‘A day bus pass in Greater Manchester costs a whole day’s money. So you travel or you eat.’

Some may not have a HC2 certificate, which entitles them to free prescriptions, either because they are not aware of it or it is expired, and they do not know how to reapply. In that case, ‘their prescription cost massively exceeds their day’s money’. 

‘The plain fact they aren’t given enough money to live on makes life incredibly difficult, regardless of the pandemic, but it’s certainly heightened by it.’

The Government increased the asylum support allowance by 26 pence earlier this month, in response to the pandemic – a sum campaign groups have labelled ‘miserly’ and ‘deeply insulting’. They urged the Government to up the amount by £20 per week for a year ‘to strengthen the safety net’.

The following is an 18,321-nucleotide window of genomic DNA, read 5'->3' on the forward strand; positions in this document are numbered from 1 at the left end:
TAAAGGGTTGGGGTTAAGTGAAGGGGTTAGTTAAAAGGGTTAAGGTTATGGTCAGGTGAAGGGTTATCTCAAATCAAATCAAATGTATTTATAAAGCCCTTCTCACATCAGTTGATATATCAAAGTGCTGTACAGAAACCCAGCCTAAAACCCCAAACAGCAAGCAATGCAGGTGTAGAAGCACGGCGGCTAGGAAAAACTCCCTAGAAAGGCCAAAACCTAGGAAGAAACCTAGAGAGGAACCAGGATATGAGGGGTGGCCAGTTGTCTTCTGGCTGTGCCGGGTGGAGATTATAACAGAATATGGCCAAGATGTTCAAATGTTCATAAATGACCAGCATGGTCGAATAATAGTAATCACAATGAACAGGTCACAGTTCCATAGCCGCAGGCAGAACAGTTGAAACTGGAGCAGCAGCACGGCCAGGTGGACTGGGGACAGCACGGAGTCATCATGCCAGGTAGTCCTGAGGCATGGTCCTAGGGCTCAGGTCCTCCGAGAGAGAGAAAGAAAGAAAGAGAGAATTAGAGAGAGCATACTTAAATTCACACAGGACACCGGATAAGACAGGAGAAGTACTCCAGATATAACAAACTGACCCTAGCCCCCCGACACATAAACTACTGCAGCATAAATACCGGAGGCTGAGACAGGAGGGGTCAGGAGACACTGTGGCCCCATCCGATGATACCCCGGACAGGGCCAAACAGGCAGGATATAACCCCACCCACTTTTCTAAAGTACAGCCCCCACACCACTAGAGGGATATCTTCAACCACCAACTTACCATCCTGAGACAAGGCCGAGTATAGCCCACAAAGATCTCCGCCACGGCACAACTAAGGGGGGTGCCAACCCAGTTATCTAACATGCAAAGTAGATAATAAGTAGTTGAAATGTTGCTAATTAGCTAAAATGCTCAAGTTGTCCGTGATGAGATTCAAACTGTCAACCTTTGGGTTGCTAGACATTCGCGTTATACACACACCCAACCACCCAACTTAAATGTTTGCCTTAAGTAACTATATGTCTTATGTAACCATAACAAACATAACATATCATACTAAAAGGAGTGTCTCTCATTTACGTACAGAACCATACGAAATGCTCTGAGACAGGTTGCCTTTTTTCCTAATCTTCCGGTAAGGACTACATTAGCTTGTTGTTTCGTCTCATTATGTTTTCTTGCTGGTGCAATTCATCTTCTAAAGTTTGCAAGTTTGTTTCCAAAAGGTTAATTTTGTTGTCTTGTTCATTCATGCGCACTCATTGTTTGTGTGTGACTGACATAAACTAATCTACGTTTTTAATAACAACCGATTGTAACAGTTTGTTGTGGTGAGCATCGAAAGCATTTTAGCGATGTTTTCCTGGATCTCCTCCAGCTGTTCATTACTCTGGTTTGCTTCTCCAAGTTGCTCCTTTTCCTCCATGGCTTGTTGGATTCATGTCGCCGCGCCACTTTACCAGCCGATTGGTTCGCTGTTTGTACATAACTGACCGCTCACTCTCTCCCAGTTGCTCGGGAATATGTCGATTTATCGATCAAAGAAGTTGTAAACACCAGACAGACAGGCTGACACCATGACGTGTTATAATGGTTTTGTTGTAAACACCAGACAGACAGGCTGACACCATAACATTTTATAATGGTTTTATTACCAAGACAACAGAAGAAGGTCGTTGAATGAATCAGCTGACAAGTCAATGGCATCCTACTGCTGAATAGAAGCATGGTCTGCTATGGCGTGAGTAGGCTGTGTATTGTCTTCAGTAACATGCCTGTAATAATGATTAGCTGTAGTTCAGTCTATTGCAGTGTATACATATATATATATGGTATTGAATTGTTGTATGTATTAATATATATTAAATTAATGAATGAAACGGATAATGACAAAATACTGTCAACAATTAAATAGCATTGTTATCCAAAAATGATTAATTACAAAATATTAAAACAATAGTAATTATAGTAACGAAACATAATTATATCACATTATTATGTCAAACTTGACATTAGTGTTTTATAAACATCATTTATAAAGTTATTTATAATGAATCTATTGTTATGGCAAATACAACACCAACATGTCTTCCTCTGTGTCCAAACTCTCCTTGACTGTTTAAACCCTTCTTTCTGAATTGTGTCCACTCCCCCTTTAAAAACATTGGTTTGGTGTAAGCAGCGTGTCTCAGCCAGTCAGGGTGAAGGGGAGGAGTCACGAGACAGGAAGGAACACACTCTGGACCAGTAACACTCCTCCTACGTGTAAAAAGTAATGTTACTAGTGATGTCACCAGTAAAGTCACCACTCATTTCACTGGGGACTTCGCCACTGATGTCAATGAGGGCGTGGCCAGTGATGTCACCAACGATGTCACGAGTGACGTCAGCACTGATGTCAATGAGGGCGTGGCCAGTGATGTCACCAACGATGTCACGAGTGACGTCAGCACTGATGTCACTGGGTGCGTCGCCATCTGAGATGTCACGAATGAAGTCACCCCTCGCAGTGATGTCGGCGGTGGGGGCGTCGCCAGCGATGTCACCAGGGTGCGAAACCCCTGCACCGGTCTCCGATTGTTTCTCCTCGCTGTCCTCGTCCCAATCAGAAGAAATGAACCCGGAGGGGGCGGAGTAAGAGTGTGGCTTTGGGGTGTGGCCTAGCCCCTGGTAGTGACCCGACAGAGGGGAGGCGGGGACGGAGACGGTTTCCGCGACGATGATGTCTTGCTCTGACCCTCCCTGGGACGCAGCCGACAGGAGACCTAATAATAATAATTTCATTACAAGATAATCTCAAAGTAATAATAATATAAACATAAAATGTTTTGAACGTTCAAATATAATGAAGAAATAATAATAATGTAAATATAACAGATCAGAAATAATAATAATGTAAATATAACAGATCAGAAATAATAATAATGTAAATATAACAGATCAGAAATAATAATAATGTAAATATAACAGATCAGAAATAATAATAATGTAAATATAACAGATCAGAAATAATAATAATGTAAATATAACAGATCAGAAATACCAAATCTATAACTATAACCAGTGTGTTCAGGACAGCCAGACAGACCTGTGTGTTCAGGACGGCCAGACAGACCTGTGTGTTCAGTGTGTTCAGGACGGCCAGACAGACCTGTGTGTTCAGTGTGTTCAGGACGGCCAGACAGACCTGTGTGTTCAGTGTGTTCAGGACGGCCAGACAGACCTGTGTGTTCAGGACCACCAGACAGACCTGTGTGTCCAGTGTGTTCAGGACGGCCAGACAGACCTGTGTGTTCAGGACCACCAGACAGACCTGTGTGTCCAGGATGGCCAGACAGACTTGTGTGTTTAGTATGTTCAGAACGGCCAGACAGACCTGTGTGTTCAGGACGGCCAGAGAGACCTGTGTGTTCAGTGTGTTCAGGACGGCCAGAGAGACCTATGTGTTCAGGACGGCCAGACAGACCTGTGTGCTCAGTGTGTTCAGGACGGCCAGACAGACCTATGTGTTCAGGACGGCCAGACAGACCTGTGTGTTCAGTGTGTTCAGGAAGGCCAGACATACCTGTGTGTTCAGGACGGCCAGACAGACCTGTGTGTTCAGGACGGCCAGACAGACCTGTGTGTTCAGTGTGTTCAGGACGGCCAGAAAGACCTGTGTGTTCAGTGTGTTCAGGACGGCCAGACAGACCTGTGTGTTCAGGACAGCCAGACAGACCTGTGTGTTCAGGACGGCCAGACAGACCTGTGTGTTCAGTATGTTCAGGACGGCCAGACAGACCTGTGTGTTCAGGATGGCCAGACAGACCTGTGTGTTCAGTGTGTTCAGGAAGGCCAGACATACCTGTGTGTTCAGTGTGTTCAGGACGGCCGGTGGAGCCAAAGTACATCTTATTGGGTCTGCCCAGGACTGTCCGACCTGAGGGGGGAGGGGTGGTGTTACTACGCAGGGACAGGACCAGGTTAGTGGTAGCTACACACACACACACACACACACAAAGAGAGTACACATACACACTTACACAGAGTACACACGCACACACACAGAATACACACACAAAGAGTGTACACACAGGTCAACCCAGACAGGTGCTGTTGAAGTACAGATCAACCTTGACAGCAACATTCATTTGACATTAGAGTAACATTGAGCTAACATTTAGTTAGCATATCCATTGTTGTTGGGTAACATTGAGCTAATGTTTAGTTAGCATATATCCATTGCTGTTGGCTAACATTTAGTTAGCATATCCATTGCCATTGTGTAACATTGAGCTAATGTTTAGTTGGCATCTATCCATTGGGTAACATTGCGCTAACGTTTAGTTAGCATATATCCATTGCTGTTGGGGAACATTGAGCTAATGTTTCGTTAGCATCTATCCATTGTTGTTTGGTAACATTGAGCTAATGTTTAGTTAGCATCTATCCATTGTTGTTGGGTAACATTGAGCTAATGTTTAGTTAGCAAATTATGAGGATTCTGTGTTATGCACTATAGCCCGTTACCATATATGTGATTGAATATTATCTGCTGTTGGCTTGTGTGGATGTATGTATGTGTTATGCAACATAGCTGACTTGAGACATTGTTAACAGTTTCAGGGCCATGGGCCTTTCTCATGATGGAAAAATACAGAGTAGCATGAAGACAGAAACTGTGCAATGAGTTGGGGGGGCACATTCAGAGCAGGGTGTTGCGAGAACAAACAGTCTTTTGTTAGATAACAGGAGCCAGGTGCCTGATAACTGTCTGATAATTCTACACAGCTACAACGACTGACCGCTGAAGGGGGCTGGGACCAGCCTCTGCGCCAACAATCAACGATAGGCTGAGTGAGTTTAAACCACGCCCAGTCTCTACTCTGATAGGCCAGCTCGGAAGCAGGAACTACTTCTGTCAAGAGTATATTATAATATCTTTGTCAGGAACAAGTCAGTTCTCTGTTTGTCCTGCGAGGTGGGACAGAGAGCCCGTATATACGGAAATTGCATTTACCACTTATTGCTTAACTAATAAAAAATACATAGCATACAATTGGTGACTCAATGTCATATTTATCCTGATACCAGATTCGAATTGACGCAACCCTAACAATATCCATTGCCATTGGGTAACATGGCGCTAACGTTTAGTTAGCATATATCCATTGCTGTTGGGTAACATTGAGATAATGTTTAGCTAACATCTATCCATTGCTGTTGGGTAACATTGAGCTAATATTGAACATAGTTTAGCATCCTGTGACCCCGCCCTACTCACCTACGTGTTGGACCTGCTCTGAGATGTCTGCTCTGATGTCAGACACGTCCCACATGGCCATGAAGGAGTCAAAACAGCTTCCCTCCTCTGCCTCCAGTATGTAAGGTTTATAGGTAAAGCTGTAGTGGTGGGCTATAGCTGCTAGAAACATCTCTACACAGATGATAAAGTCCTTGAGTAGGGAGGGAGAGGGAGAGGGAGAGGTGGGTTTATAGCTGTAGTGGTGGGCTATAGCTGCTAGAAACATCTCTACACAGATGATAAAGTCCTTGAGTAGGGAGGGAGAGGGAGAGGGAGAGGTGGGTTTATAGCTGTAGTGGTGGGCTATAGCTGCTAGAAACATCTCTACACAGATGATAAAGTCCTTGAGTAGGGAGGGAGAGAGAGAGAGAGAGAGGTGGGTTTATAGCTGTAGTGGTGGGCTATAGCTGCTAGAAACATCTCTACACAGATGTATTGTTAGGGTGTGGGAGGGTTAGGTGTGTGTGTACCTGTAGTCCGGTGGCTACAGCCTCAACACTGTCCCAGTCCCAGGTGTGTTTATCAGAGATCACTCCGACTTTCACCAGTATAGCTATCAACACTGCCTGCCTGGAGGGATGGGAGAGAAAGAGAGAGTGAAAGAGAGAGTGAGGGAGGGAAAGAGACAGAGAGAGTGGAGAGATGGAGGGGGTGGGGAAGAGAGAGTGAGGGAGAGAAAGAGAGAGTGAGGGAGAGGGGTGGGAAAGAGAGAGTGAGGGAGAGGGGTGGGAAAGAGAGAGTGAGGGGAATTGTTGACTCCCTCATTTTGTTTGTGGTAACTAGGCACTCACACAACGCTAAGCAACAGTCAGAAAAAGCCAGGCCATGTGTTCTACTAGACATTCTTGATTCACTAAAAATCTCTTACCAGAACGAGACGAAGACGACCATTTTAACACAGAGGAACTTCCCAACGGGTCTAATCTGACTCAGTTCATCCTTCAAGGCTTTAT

Exclusion from public health messaging 

The DOTW report highlighted that many excluded groups are experiencing difficulty in accessing public health messages because of language barriers and digital exclusion. 

To help tackle this, DOTW and the British Red Cross have been producing up-to-date NHS Covid-19 guidance in 60 languages

‘If patients have an email address and data, we can email them a leaflet in their own language. But a lot of people don’t have Wifi in their asylum accommodation and really struggle to pay for data. Before lockdown they were very much reliant on libraries and other public spaces to get free Wifi,’ says Dr Farrington.

It’s also unusual for asylum seekers to own tablets or laptops, so even if they can access the information, it’s often on small phone screens. Also, not everyone will be literate in any language.